. "The Continuum of Teacher Education in Science, Mathematics, and Technology: Problems and Issues." Educating Teachers of Science, Mathematics, and Technology: New Practices for the New Millennium. Washington, DC: The National Academies Press, 2000.
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Educating Teachers of Science, Mathematics, and Technology: New Practices for the New Millenium
in which they work. For example, the curricular materials that teachers are expected to use are typically either selected by committees with members drawn from diverse constituencies or mandated by the district or state. Most K-12 teachers also do not have work-spaces separate from their students or even access to a telephone within their workspace for work-related communications. Exceptional enterprise or innovation may not be tangibly rewarded due to workplace rules.7 Senior teachers typically are not asked to offer their expertise, insights, and perspectives to help improve teacher education programs for less senior colleagues.
In addition, data from TIMSS (e.g., Stigler and Hiebert, 1997) and evaluation of new approaches to teacher education (e.g., see Chapter 4 and examples in Appendixes D and E, such as UTeach at the University of Texas) indicate that, in addition to providing input to the operations of their schools and districts, teachers also need time and flexibility in their schedules to build a “teaching community” where they can actively and openly discuss content and pedagogy. As discussed by Ball (1997), this teaching community also is a place where teachers can offer constructive criticism and support to help each other improve their teaching.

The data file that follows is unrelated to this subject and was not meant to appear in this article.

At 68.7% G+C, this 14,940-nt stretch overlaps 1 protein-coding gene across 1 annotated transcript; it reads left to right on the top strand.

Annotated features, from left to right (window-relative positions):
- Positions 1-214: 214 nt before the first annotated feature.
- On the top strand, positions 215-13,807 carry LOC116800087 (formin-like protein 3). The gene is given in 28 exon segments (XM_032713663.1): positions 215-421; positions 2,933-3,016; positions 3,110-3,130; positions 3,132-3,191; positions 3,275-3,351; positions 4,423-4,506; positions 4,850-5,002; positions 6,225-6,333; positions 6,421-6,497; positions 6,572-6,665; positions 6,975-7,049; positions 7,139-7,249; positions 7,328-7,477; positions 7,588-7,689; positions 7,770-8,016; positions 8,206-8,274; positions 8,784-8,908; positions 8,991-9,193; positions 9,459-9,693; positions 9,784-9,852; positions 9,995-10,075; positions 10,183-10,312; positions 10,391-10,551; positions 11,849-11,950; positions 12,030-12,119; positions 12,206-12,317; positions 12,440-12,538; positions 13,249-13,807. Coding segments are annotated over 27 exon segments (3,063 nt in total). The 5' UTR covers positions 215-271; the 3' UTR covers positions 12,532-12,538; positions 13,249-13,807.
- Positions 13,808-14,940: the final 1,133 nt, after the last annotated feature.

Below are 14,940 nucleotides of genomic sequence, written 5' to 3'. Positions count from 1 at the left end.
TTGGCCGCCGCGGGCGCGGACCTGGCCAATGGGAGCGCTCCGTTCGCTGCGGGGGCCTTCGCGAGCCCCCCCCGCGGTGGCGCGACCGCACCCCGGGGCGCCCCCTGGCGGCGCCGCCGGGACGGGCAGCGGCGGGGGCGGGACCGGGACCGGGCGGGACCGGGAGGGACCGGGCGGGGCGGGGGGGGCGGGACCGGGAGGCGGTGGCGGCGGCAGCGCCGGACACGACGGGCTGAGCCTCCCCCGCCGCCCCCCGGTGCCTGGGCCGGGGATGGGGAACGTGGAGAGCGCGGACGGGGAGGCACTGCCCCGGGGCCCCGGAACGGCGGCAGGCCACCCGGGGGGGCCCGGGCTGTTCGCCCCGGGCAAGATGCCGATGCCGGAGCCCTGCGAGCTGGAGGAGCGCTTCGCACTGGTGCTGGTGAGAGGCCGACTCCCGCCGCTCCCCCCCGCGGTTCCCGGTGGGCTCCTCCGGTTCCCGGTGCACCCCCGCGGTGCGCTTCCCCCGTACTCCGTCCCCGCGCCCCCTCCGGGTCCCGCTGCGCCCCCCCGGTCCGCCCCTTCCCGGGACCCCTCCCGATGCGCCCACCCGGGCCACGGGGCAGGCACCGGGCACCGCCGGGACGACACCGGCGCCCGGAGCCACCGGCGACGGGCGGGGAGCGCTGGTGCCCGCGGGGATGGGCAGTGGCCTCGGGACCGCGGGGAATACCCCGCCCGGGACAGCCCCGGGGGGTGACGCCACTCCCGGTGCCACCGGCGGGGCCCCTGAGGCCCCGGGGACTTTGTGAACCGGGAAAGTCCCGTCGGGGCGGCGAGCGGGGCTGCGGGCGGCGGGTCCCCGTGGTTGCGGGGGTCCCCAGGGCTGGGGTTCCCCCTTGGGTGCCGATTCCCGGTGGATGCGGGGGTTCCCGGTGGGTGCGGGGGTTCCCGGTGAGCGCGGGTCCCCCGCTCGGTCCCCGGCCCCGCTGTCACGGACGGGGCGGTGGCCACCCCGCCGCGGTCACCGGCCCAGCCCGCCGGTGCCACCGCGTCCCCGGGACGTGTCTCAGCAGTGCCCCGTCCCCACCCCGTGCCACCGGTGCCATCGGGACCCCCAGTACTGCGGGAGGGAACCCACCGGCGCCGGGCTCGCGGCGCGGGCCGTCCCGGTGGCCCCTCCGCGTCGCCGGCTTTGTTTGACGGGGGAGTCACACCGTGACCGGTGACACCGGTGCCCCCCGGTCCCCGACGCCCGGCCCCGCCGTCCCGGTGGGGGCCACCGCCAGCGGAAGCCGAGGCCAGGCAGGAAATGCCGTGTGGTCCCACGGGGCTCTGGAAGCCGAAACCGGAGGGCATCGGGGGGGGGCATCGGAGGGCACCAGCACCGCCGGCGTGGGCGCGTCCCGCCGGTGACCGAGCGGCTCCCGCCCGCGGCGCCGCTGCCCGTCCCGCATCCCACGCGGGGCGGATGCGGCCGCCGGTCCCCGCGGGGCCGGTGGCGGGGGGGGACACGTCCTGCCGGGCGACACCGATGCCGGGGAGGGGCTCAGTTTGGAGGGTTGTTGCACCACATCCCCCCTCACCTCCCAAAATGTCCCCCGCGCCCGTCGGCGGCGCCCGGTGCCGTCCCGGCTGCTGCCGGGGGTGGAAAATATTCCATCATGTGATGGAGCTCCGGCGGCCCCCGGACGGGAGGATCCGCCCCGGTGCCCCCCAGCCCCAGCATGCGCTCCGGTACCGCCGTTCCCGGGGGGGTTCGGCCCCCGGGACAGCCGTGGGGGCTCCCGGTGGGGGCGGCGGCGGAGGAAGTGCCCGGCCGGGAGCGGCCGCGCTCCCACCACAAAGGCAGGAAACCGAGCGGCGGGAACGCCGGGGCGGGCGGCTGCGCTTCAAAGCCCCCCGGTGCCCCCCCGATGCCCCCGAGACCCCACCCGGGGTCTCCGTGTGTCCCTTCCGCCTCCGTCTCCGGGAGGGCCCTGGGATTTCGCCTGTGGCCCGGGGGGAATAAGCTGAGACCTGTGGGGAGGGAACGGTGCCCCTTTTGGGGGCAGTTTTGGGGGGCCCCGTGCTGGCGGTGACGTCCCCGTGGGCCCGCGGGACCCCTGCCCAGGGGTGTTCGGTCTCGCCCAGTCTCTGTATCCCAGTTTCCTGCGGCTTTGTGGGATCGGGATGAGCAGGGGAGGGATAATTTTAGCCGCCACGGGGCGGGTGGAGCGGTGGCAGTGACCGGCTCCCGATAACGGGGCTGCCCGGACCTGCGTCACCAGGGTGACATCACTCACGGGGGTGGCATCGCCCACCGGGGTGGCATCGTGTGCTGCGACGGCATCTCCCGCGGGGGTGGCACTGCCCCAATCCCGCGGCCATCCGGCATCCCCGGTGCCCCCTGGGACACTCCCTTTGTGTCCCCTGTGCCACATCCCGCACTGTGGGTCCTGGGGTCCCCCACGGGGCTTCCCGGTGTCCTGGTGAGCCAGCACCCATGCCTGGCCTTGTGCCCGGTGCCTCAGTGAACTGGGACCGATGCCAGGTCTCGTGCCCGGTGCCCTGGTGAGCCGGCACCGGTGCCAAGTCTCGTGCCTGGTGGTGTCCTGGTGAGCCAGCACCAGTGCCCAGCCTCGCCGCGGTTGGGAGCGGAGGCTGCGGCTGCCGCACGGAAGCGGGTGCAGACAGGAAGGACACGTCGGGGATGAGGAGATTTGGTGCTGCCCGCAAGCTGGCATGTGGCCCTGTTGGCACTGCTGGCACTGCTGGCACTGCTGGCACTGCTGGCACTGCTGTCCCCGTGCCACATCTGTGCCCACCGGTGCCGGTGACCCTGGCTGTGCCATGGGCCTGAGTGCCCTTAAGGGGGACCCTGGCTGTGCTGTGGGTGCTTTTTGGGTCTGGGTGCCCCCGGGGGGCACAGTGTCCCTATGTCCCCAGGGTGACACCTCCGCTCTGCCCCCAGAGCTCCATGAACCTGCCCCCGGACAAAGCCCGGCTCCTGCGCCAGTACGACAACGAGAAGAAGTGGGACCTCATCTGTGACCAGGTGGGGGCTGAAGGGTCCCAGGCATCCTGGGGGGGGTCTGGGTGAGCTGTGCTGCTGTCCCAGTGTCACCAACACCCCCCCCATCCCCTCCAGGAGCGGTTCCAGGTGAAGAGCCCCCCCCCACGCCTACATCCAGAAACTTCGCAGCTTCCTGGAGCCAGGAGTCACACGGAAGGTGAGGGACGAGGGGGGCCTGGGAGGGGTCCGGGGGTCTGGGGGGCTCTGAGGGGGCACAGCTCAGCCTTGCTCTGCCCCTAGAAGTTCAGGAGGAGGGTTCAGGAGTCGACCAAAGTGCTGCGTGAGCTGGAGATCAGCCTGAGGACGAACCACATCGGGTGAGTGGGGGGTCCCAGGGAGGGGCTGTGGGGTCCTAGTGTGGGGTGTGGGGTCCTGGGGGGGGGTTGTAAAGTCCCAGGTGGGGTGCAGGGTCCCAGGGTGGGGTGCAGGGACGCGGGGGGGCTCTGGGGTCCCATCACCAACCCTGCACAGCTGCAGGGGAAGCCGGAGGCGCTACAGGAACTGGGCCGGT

• Clientele and professional working conditions: U.S. schools and teachers are facing challenges today that were largely unimagined and unanticipated even 30 years ago. The education system in the United States now works with a more diverse student population than ever before. Teachers in both large metropolitan areas and more rural locales must try to educate the children of large and varied populations of immigrants, many of whom arrive at school unable to speak English. Some of these children—as well as their parents—have received little or no formal education even in their first languages before arriving in the United States. In addition, teachers are working with more types of “special needs” students, including those who are physically challenged or developmentally or emotionally delayed, than ever before. Teachers also are working increasingly with some students who come from families that offer them little stability or support at home. For teachers of science and mathematics, this latter problem can be exacerbated by the fact that some parents from all walks of life are not sufficiently familiar or comfort-
Some districts and states are reconsidering their policies about additional financial incentives for teachers. For example, the National Conference of State Legislatures reported that, in 1999, 15 state legislatures had proposed or established incentives that encourage and reward teachers’ knowledge and skills (Hirsch, 2000).